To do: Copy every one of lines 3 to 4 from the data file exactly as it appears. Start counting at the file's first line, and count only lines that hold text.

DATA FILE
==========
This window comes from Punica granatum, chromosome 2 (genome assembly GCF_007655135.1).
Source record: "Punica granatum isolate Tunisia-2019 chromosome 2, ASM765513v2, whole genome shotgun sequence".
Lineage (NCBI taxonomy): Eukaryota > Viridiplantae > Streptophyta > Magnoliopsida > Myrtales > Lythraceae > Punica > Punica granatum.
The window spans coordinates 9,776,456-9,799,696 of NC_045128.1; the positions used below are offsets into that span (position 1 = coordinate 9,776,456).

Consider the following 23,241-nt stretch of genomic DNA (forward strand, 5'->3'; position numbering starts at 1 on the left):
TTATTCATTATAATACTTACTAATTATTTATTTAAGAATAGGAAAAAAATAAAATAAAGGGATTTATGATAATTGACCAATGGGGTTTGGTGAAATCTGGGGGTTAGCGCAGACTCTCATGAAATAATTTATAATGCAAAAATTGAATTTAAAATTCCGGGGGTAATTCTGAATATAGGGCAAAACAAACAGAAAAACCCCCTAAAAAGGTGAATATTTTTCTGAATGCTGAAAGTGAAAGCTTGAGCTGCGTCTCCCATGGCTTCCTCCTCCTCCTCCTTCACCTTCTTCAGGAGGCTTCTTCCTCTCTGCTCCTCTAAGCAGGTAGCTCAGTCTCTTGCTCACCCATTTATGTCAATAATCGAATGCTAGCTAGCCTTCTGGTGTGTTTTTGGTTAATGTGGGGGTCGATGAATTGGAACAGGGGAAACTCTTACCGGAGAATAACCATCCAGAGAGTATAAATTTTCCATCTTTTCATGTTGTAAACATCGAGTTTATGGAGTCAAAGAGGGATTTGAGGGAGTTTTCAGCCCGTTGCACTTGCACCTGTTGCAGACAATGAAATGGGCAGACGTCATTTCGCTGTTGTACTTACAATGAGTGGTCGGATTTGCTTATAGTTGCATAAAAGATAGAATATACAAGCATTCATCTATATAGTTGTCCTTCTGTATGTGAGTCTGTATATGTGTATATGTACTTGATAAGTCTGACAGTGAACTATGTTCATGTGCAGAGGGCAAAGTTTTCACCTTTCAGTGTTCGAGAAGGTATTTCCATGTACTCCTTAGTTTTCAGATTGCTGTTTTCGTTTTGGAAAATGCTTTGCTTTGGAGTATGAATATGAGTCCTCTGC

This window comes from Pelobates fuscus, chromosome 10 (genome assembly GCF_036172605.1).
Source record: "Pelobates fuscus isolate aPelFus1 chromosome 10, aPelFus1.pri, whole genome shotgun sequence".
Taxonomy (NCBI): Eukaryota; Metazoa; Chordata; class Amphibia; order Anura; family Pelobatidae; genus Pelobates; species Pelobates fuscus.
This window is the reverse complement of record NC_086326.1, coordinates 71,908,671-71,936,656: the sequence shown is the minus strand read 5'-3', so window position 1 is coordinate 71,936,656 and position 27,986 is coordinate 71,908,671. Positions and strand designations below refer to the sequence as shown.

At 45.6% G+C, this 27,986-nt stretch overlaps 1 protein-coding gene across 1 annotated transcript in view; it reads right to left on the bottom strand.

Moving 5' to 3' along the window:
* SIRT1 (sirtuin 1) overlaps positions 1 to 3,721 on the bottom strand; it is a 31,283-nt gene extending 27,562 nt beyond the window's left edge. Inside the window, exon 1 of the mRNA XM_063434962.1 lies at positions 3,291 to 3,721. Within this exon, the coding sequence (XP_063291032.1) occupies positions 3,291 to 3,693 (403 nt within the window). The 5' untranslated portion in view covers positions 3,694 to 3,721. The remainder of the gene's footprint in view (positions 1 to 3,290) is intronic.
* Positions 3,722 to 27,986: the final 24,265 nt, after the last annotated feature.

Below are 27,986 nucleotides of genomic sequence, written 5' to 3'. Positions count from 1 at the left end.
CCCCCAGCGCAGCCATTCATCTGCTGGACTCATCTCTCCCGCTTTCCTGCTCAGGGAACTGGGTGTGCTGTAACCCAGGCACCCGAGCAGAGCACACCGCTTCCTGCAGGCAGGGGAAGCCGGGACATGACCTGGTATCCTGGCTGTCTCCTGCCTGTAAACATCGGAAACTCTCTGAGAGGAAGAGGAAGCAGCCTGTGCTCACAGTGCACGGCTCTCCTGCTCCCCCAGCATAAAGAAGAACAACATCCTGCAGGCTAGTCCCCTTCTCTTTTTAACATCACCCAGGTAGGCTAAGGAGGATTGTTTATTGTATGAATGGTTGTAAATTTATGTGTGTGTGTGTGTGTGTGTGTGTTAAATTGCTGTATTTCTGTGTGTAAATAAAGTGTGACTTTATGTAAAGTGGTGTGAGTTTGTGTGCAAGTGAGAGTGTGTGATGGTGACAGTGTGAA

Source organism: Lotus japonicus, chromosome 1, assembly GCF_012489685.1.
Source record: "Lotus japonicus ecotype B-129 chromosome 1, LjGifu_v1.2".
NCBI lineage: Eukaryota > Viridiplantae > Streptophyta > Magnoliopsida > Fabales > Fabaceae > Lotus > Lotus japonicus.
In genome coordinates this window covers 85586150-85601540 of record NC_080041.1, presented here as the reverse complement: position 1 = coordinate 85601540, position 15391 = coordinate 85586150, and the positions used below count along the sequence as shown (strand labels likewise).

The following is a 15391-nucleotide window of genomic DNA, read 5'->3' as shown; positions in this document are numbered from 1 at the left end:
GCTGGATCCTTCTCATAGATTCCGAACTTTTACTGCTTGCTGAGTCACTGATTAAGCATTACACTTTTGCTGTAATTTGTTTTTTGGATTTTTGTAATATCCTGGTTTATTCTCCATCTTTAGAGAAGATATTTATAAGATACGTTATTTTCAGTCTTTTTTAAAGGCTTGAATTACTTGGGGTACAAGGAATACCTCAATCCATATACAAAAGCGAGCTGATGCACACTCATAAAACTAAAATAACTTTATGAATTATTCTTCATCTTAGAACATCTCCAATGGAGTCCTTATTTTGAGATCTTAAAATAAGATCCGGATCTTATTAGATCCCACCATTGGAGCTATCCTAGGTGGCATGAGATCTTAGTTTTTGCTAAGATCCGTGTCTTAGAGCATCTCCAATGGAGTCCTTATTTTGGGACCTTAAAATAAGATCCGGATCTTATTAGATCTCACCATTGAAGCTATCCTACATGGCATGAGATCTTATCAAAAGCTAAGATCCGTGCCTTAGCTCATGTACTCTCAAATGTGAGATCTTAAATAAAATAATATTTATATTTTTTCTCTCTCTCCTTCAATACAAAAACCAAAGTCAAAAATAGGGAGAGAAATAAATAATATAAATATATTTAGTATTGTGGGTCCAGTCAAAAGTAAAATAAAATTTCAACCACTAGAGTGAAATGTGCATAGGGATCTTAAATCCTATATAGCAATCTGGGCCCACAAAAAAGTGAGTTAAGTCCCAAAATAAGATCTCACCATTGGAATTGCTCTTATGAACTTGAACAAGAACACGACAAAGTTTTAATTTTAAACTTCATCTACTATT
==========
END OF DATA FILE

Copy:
Lineage (NCBI taxonomy): Eukaryota > Viridiplantae > Streptophyta > Magnoliopsida > Myrtales > Lythraceae > Punica > Punica granatum.
The window spans coordinates 9,776,456-9,799,696 of NC_045128.1; the positions used below are offsets into that span (position 1 = coordinate 9,776,456).